Guacamole with Charred Sweet Corn, Bacon and Tomato! Dress up your guacamole with charred sweet corn, sun-ripened tomatoes, and crispy bacon. Summer never tasted so good!

Summer is the season for sweet corn, sun-ripened tomatoes, and countless outdoor shindigs. And, let’s be real—bacon is always in season.

Once the outdoor cooking season kicks off, it only makes sense to combine avocados and tomatoes with the smoky sweet flavors of charred sweet corn and bacon. You’ve been forewarned, this guacamole will be on heavy rotation.

Mix up a pitcher, or two, of margaritas, shake out a bag of tortilla chips to serve alongside this guacamole, and your party is bound to be a hit.


It may seem impossible, but you can pick perfect avocados for your guacamole every time you go to the grocery store.

  • First, make sure your avocado’s brown nub of a stem is still intact. I don’t know the science behind it, but an avocado with that stem intact has never failed to yield a perfectly ripe avocado.
  • Second, gently press the avocado. You want the flesh to yield slightly. A ripe avocado will just barely give way to pressure applied to it. If it gives too much the avocado is overly ripe. The avocado should feel like a just-ripe tomato when pressed.


Sure, we’d love for our guacamole to stay a verdant green perpetually, but that’s just not possible. Guacamole turns brown when it’s exposed to air.

We can delay the browning of our guac, though: Douse it with lime juice, keep it covered with a layer of plastic wrap pressed directly against the surface of the guacamole and cover it with a lid. These measures increase the likelihood of the guacamole retaining its color for longer.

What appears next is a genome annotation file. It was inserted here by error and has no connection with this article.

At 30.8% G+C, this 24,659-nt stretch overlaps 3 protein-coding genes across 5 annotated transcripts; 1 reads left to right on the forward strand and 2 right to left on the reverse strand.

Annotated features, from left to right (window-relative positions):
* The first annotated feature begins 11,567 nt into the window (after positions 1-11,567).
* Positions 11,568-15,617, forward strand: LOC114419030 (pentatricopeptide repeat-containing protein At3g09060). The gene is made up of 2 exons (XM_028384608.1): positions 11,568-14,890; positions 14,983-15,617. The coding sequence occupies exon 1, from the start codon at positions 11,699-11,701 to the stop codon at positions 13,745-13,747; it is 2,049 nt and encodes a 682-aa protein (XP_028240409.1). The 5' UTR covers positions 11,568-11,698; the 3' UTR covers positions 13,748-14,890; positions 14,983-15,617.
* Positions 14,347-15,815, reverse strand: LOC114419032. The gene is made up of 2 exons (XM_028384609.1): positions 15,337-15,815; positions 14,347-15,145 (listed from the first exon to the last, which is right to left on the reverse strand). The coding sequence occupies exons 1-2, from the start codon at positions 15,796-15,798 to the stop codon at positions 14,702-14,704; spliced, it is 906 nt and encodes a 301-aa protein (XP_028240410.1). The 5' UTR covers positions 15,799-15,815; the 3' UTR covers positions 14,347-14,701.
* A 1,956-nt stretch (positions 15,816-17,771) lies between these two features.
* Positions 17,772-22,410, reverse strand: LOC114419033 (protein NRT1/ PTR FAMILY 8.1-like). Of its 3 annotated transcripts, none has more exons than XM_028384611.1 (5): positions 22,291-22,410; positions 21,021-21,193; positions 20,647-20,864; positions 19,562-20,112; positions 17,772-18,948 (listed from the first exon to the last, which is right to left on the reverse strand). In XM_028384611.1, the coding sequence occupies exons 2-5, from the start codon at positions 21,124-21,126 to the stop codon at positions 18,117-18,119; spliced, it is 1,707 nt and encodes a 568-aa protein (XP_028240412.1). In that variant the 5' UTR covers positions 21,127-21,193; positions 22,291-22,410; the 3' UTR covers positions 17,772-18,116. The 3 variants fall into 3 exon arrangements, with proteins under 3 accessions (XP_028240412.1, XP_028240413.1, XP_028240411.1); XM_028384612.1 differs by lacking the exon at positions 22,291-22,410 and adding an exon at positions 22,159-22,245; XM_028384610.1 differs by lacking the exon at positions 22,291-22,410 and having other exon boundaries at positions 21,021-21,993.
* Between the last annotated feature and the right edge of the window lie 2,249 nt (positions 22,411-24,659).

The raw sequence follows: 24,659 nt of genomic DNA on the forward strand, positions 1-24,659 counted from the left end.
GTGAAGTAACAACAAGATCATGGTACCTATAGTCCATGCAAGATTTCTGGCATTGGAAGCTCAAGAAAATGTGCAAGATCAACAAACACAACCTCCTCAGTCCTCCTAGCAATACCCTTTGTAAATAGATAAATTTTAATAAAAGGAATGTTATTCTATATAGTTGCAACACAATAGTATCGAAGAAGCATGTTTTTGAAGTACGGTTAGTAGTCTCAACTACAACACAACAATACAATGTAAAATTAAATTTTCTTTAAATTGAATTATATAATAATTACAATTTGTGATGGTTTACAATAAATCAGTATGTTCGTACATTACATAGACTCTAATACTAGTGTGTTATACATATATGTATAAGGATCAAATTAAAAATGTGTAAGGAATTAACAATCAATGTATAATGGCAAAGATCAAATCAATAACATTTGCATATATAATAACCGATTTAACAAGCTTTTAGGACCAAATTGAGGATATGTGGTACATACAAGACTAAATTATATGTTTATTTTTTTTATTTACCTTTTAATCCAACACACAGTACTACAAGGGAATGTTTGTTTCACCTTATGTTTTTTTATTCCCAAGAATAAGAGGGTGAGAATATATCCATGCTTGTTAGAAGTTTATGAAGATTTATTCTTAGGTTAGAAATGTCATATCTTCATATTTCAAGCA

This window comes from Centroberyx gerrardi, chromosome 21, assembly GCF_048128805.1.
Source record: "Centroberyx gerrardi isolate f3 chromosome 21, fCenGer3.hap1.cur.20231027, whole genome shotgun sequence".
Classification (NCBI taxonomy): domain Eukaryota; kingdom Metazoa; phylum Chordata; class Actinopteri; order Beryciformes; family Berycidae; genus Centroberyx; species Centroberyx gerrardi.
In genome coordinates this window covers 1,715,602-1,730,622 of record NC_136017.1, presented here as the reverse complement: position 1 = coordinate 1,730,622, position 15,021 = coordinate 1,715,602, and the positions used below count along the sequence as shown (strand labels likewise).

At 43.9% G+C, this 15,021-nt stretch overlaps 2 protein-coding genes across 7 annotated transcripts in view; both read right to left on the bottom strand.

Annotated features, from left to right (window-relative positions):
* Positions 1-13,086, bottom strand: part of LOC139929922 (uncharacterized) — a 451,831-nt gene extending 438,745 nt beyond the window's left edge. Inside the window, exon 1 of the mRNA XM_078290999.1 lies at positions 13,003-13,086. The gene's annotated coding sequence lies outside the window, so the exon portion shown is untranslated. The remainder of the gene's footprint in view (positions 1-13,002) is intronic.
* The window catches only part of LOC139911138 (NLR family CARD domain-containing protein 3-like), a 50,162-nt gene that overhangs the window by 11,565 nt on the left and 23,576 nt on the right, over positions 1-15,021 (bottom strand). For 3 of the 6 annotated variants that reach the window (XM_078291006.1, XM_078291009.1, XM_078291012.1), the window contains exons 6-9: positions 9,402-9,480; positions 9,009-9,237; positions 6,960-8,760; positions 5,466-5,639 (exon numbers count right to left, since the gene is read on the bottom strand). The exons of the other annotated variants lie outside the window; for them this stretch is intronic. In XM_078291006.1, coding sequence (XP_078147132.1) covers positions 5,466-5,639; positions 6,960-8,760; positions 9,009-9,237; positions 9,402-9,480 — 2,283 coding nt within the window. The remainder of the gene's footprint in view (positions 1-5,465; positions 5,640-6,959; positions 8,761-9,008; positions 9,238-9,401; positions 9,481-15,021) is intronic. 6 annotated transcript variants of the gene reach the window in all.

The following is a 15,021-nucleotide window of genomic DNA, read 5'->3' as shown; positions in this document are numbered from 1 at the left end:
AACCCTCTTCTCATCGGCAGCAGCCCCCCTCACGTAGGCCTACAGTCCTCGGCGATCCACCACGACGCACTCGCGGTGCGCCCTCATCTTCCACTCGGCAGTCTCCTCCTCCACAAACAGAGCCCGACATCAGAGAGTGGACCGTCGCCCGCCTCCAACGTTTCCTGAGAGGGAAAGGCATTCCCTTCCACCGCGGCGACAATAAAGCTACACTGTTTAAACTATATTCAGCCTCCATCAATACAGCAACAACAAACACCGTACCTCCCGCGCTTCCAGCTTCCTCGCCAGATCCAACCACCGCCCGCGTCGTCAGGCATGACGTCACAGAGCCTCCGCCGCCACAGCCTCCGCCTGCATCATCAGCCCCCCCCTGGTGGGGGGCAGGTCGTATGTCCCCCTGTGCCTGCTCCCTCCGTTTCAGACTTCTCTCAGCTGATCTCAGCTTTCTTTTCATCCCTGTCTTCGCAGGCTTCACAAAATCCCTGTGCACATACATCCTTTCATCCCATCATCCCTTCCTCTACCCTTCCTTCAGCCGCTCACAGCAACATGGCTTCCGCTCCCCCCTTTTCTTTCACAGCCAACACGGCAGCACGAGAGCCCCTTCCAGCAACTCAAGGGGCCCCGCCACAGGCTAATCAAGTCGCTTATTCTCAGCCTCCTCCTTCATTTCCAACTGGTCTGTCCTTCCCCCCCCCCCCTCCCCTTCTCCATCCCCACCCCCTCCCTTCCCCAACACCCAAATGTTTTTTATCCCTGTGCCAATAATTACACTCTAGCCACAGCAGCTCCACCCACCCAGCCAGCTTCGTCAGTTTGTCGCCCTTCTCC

Ultimately, though, the guacamole will brown. If you find yours has, scrape the thin layer of browned guacamole off the top and discard it. You could also eat it so fast it doesn’t have a chance to discolor, which is my preferred method.


I recommend using sweet corn in the husks for this recipe.

  • First, I soak the corn in the husks. This soaking saturates the husks and keeps them from burning.
  • Second, I steam the corn in the husk on the grill, which I like to do prior to charring the kernels. I’ve found that steaming the corn first yields plumper, more tender kernels, even with sweet summer corn, which is already tender.
  • Third, I peel back the husks and grill the corn to create the smoky charred flavor.

If you don’t have a grill, choose one of these ways to mimic that charred flavor:

  • Under the broiler: Broil your soaked ears of corn, in the husk, on low for 10 minutes, turning halfway through cooking. After steaming, peel back the husks and char the corn under the broiler until the kernels begin to brown and pop, about three minutes per side.
  • Frozen kernels in a cast iron skillet: If using frozen, defrost and drain 1 1/4 cups of sweet corn kernels. Sauté them in a seasoned cast iron skillet over high heat for four to five minutes, or until the kernels are dark brown in color.


Forgo the frying pan and bake your thick-cut bacon instead!

To get the most out of the bacon and reduce shrinkage, bake it in a 400°F oven. You want the bacon to still have a bit of chew to it, but not so much that it doesn’t provide a contrast of texture in the finished guacamole. A little crunch of salty bacon goes a long way here.

Be sure to drain the bacon well prior to adding it to the guacamole.


Cotija cheese is a subtly tangy Mexican cheese that plays off the creamy avocado, nutty corn, and the salty bacon. My trick is to use a box grater to get those fine crumbles. If you can’t find cotija in your supermarket, queso fresco is a great substitute.


This is a thick and heavy guacamole. A thin chip wouldn’t be sturdy enough for this hefty dip. Look for thick chips to make the most out of your dipping experience.


Both the bacon and the corn can be made up to a day in advance and stored in the refrigerator.

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